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Leaving loudly and leading loudly

Why leadership should be visible
Why leadership should be visible

For women in business, the question of how to lead can feel complex. Misogyny is unfortunately still a part of many women’s lived experiences. Appearing confident and stating your opinion can be perceived differently to your male counterparts. That is one of the reasons why women have such a prominent role to play in workplaces.

What is leading loudly?

Leading loudly is the idea that managers and senior staff have an important part to play in creating a safe and welcoming work environment for all, one that is diverse, inclusive and values a healthy work-life balance.

It is inspired by the idea that, rather than just relying on policies and HR systems, leaders can influence their staff informally. Heard of leaving loudly? That’s the idea that if managers make a point of acknowledging when they leave the office, they set the tone for their teams in a positive way. We should never be sneaking out for childcare!

Many companies and business leaders have been championing this approach over the last few years. In Australia, Robert Rietbroek – CEO of PepsiCo – has talked publicly about how he asks his team to do it every day when leaving the office.[1]

Why does leaving loudly matter? Because work culture, especially in corporate settings, has traditionally put a value on spending long hours at your desk. This is particularly true in large law firms, managing consultancy companies and the financial sector.

Anna Whitehouse of Flexappeal fame is an incredible advocate for flexible working and leaving loudly! Be sure to check her out if you are new to this area.

Why does leaving loudly matter?

Where to start? Leading loudly is all about acknowledging that leaving work on time, or for a specific purpose is not frowned upon and is part of life. Our lives do not cease to exist when we step into the office or open our lap top. And, to be honest, it’s a rather outdated way of working. We all experience challenges as well as day-to-day expectations that need to be managed. Unfortunately, these parts of our lives are not always spoken about out loud in the workplace.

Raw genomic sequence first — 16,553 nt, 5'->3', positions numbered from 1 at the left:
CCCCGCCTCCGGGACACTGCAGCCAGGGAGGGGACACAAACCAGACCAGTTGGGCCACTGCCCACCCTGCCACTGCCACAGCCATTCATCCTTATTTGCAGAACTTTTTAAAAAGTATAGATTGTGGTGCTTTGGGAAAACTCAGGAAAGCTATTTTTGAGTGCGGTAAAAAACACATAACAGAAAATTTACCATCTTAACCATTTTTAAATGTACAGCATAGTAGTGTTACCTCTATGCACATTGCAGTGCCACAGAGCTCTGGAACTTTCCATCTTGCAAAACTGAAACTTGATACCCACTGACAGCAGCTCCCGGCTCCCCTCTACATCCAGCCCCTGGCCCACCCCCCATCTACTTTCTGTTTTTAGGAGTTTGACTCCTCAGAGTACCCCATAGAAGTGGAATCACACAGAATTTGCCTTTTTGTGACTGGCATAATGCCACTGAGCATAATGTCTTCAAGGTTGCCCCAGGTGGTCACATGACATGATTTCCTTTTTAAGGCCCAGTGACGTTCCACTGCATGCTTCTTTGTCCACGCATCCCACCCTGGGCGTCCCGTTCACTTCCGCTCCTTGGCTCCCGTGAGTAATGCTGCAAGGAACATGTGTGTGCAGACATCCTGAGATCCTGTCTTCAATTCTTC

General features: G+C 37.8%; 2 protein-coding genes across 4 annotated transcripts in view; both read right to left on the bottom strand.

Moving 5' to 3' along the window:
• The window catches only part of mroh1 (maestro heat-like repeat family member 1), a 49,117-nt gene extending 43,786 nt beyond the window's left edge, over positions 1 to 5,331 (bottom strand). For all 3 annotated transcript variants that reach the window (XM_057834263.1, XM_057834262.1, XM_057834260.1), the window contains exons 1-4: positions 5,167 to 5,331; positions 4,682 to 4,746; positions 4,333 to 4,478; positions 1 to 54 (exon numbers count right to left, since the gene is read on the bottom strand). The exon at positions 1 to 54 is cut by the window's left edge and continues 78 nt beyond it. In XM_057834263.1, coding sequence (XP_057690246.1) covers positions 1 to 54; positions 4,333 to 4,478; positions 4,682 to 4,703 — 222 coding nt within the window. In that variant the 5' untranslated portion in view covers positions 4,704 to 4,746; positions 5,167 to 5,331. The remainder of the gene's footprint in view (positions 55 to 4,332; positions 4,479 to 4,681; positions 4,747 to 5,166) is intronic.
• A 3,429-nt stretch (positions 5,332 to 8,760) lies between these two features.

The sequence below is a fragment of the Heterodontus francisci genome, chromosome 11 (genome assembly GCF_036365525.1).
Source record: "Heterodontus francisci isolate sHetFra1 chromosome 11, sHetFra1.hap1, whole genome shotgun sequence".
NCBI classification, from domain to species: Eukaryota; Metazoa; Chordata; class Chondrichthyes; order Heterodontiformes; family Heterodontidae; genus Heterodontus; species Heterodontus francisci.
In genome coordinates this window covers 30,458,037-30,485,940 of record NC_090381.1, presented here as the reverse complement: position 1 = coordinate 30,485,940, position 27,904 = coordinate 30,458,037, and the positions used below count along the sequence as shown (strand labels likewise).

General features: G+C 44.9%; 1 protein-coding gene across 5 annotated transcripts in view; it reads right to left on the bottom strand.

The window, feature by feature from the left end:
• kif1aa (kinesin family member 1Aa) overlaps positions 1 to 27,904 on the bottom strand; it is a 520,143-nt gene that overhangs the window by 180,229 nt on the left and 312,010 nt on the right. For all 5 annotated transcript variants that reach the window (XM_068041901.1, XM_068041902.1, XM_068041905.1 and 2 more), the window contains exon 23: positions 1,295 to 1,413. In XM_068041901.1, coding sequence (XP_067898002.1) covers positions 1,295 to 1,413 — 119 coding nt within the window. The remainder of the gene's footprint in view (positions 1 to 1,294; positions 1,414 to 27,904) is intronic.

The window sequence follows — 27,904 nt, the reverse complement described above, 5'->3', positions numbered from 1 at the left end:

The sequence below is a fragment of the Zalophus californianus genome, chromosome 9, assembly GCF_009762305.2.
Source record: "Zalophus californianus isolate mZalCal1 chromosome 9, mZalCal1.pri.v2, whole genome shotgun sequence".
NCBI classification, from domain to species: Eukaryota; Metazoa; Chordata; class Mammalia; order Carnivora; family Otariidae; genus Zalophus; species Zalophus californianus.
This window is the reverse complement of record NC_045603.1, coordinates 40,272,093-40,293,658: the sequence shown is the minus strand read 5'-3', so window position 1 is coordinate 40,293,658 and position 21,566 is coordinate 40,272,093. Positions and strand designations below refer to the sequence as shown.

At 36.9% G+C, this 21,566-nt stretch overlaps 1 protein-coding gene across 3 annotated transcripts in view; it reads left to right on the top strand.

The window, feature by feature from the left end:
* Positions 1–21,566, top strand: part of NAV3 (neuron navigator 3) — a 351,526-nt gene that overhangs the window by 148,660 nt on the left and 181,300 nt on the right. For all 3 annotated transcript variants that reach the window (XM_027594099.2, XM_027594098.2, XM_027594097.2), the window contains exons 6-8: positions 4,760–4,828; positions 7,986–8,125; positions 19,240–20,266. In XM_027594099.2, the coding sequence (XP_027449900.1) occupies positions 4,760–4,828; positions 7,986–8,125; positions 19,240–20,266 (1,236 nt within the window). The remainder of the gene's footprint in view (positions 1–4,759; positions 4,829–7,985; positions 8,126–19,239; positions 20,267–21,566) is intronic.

With the last few years of Covid ups and downs still in our wake, flexible working and the reality of work life and personal live had become ever more prevalent. Have you sat on a call with Peppa Pig on and the tv tactically on mute when you need to speak on a meeting? How about the doorbell ringing halfway through a Zoom call? How ever senior you are in your role, a light hearted, honest and open approach to our working environment is far more enjoyable and productive. A far cry from the corporate 9-5 that many of us have grown up with.

Topics like mental health and wellbeing have been on the agenda like never before over recent years. The reality that workers are humans, with real families, childcare commitments and that can experience illnesses and disruption in their lives are often not voiced openly in the workplace. Leading loudly is important because it is the first step towards creating an environment where employees can feel that acknowledging their challenges and vulnerabilities will not result in being penalised is a huge morale boost and helps inspire loyalty.

How do I lead loudly?

Like any other habit, it may come more naturally to some than to others. Openness and curiosity are great places to start. Initiate conversations with colleagues, ask questions and be ready to stand in solidarity – for the good and bad times.

As well as creating a space where your team can feel comfortable to set boundaries with work, leading loudly as a principle can also help to address your company’s equality goals. As a woman, recognising that pregnancy, periods and the menopause have an impact on yourself, and other women’s comfort levels is not as commonplace as we might like. Do you shrink if you need to go to the toilet during your period? A casual acknowledgement to your team may feel forthright, but by being open with each other we can help to address the everyday difficulties we all face and ensure that no one is suffering in silence.

Want to learn more? Here are some useful links

Beth Hellowell
Founder of Women in Agencies and co-founder of Signify Digital. Mother, social media scroller and frequent pasta eater.